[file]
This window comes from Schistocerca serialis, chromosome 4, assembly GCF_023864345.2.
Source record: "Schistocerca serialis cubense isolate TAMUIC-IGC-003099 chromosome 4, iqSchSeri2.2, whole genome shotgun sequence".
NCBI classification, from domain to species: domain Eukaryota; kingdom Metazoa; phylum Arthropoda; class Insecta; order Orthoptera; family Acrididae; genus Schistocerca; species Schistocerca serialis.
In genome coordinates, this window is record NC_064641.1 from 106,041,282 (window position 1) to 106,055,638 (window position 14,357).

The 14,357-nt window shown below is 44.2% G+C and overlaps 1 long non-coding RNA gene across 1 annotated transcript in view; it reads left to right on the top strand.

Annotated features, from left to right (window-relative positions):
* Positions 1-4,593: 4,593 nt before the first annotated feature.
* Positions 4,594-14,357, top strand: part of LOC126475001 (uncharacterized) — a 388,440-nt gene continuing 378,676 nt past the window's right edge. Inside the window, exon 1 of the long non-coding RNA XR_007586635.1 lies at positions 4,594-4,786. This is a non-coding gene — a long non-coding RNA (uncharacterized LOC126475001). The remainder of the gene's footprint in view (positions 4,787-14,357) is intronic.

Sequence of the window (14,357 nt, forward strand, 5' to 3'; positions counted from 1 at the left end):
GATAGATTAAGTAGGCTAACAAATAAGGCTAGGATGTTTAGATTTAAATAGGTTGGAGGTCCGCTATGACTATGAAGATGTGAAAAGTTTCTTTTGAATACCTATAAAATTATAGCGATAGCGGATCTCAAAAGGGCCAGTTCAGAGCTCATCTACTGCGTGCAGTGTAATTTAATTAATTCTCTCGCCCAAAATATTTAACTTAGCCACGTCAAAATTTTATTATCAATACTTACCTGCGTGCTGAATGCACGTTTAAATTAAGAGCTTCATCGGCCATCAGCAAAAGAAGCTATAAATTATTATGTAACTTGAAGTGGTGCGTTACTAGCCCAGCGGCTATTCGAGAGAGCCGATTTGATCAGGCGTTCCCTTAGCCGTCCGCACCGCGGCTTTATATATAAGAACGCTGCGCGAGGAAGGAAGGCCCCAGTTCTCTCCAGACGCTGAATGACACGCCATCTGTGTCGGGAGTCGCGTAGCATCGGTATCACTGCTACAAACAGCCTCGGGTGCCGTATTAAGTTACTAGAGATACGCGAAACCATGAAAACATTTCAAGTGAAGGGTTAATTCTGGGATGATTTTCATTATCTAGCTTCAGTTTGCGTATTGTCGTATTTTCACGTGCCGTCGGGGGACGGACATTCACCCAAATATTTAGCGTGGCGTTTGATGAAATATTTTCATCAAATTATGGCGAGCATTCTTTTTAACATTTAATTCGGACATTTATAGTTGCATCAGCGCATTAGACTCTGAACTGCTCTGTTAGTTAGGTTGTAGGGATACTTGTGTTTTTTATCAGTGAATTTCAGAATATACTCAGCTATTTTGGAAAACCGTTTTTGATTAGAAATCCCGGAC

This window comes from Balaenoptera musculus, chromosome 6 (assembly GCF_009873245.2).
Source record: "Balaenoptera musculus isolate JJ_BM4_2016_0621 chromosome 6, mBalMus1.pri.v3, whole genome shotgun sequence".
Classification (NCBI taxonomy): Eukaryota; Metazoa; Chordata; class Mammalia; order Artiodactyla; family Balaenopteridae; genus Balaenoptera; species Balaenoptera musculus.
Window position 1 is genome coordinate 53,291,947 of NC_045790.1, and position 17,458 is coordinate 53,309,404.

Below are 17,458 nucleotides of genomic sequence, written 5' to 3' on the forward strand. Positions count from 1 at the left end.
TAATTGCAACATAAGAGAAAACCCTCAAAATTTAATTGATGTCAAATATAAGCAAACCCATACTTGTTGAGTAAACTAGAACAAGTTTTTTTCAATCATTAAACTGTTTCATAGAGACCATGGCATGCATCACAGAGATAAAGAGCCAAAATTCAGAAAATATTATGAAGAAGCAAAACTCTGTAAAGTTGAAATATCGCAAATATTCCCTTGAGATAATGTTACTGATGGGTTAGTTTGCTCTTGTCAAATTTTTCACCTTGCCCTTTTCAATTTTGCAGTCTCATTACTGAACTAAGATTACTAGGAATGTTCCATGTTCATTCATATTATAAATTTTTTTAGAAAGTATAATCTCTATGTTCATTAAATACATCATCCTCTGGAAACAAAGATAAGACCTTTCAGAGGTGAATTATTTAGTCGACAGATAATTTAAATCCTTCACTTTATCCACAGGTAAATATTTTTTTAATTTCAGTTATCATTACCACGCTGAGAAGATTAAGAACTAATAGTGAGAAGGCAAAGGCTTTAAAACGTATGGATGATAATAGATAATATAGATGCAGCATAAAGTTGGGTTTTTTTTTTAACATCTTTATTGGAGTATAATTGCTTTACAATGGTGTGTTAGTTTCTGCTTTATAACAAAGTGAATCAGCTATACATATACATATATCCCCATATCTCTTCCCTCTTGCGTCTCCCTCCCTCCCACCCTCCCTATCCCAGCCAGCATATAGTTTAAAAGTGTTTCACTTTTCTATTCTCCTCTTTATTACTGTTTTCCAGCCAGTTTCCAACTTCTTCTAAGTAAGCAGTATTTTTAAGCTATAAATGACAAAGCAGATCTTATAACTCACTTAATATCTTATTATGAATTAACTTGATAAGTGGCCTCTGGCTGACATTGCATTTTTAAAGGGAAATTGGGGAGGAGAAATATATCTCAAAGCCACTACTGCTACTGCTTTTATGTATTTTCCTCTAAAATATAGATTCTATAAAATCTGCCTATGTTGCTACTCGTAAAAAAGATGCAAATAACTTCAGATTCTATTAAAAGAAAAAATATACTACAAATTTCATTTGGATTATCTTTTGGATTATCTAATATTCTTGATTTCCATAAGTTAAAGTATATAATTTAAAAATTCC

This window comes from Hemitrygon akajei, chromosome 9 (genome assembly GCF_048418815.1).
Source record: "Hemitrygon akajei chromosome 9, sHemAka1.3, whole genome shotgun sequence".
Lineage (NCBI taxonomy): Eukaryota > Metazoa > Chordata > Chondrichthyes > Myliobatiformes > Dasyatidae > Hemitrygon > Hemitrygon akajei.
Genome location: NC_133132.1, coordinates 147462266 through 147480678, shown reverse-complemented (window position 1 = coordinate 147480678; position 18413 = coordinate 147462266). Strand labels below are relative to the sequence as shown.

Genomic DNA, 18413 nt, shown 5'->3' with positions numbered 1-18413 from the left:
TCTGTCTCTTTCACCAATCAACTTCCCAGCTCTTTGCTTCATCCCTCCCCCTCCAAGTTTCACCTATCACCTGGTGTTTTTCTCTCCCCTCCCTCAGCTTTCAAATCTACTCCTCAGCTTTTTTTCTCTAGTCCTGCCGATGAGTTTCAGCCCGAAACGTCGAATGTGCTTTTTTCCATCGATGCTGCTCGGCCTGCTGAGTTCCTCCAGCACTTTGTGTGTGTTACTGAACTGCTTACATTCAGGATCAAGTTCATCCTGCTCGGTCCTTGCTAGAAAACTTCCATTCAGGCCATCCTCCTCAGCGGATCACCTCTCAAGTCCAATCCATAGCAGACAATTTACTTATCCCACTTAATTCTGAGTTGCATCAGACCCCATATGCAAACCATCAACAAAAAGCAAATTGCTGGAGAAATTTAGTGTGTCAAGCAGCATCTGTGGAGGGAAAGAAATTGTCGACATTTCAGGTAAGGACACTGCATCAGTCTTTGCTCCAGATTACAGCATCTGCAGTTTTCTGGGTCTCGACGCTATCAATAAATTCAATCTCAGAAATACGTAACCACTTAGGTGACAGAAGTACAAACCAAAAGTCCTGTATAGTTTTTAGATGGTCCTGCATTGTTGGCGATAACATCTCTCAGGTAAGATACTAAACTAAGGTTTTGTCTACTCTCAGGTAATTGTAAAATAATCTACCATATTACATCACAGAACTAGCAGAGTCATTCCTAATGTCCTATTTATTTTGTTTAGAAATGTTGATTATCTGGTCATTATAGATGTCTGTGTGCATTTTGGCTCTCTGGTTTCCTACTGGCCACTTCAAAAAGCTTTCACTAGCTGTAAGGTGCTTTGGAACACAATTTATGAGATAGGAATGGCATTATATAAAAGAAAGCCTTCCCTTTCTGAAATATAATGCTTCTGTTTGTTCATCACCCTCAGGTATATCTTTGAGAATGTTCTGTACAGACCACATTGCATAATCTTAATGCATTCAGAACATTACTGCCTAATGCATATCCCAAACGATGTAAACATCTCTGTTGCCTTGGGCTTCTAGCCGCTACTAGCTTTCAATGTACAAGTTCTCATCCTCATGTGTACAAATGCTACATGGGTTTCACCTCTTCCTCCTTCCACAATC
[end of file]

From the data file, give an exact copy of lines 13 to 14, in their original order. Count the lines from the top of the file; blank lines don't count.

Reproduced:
Classification (NCBI taxonomy): Eukaryota; Metazoa; Chordata; class Mammalia; order Artiodactyla; family Balaenopteridae; genus Balaenoptera; species Balaenoptera musculus.
Window position 1 is genome coordinate 53,291,947 of NC_045790.1, and position 17,458 is coordinate 53,309,404.